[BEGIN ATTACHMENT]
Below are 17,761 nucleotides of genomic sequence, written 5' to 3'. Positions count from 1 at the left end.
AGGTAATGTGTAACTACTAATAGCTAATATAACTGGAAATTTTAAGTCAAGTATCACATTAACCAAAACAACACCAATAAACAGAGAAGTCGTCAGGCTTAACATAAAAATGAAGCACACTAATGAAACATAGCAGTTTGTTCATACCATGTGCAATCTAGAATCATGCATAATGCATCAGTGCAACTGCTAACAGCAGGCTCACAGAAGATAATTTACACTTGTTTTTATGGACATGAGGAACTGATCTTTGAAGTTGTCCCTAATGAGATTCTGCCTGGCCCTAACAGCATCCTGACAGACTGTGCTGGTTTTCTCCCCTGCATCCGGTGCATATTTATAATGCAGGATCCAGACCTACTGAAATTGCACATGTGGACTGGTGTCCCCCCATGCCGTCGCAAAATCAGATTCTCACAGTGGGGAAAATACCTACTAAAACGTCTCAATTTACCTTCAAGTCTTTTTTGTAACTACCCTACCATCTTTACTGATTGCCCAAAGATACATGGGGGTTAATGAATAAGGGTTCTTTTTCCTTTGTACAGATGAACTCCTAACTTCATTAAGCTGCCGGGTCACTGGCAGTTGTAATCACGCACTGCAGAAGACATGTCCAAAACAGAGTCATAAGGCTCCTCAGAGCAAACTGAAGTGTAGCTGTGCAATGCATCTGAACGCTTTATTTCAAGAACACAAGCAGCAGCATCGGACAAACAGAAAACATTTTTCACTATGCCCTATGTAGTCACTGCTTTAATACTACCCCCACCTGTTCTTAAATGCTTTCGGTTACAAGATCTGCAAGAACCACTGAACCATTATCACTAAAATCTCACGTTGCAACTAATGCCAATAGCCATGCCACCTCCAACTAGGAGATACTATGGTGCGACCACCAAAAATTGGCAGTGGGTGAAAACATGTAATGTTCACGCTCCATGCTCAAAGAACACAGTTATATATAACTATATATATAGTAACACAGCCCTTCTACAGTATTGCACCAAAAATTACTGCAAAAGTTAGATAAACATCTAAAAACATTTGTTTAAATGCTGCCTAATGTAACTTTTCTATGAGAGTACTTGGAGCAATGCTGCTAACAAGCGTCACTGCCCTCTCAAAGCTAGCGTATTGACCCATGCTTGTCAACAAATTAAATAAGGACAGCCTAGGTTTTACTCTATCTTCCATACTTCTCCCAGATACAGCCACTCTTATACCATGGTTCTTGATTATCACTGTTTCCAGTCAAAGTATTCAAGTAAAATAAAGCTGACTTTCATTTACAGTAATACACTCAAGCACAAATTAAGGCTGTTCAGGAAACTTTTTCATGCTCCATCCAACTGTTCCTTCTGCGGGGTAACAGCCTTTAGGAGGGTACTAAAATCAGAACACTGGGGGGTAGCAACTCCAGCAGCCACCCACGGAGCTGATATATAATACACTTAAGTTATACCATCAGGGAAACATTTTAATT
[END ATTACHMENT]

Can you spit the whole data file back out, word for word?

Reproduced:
Below are 17,761 nucleotides of genomic sequence, written 5' to 3'. Positions count from 1 at the left end.
AGGTAATGTGTAACTACTAATAGCTAATATAACTGGAAATTTTAAGTCAAGTATCACATTAACCAAAACAACACCAATAAACAGAGAAGTCGTCAGGCTTAACATAAAAATGAAGCACACTAATGAAACATAGCAGTTTGTTCATACCATGTGCAATCTAGAATCATGCATAATGCATCAGTGCAACTGCTAACAGCAGGCTCACAGAAGATAATTTACACTTGTTTTTATGGACATGAGGAACTGATCTTTGAAGTTGTCCCTAATGAGATTCTGCCTGGCCCTAACAGCATCCTGACAGACTGTGCTGGTTTTCTCCCCTGCATCCGGTGCATATTTATAATGCAGGATCCAGACCTACTGAAATTGCACATGTGGACTGGTGTCCCCCCATGCCGTCGCAAAATCAGATTCTCACAGTGGGGAAAATACCTACTAAAACGTCTCAATTTACCTTCAAGTCTTTTTTGTAACTACCCTACCATCTTTACTGATTGCCCAAAGATACATGGGGGTTAATGAATAAGGGTTCTTTTTCCTTTGTACAGATGAACTCCTAACTTCATTAAGCTGCCGGGTCACTGGCAGTTGTAATCACGCACTGCAGAAGACATGTCCAAAACAGAGTCATAAGGCTCCTCAGAGCAAACTGAAGTGTAGCTGTGCAATGCATCTGAACGCTTTATTTCAAGAACACAAGCAGCAGCATCGGACAAACAGAAAACATTTTTCACTATGCCCTATGTAGTCACTGCTTTAATACTACCCCCACCTGTTCTTAAATGCTTTCGGTTACAAGATCTGCAAGAACCACTGAACCATTATCACTAAAATCTCACGTTGCAACTAATGCCAATAGCCATGCCACCTCCAACTAGGAGATACTATGGTGCGACCACCAAAAATTGGCAGTGGGTGAAAACATGTAATGTTCACGCTCCATGCTCAAAGAACACAGTTATATATAACTATATATATAGTAACACAGCCCTTCTACAGTATTGCACCAAAAATTACTGCAAAAGTTAGATAAACATCTAAAAACATTTGTTTAAATGCTGCCTAATGTAACTTTTCTATGAGAGTACTTGGAGCAATGCTGCTAACAAGCGTCACTGCCCTCTCAAAGCTAGCGTATTGACCCATGCTTGTCAACAAATTAAATAAGGACAGCCTAGGTTTTACTCTATCTTCCATACTTCTCCCAGATACAGCCACTCTTATACCATGGTTCTTGATTATCACTGTTTCCAGTCAAAGTATTCAAGTAAAATAAAGCTGACTTTCATTTACAGTAATACACTCAAGCACAAATTAAGGCTGTTCAGGAAACTTTTTCATGCTCCATCCAACTGTTCCTTCTGCGGGGTAACAGCCTTTAGGAGGGTACTAAAATCAGAACACTGGGGGGTAGCAACTCCAGCAGCCACCCACGGAGCTGATATATAATACACTTAAGTTATACCATCAGGGAAACATTTTAATT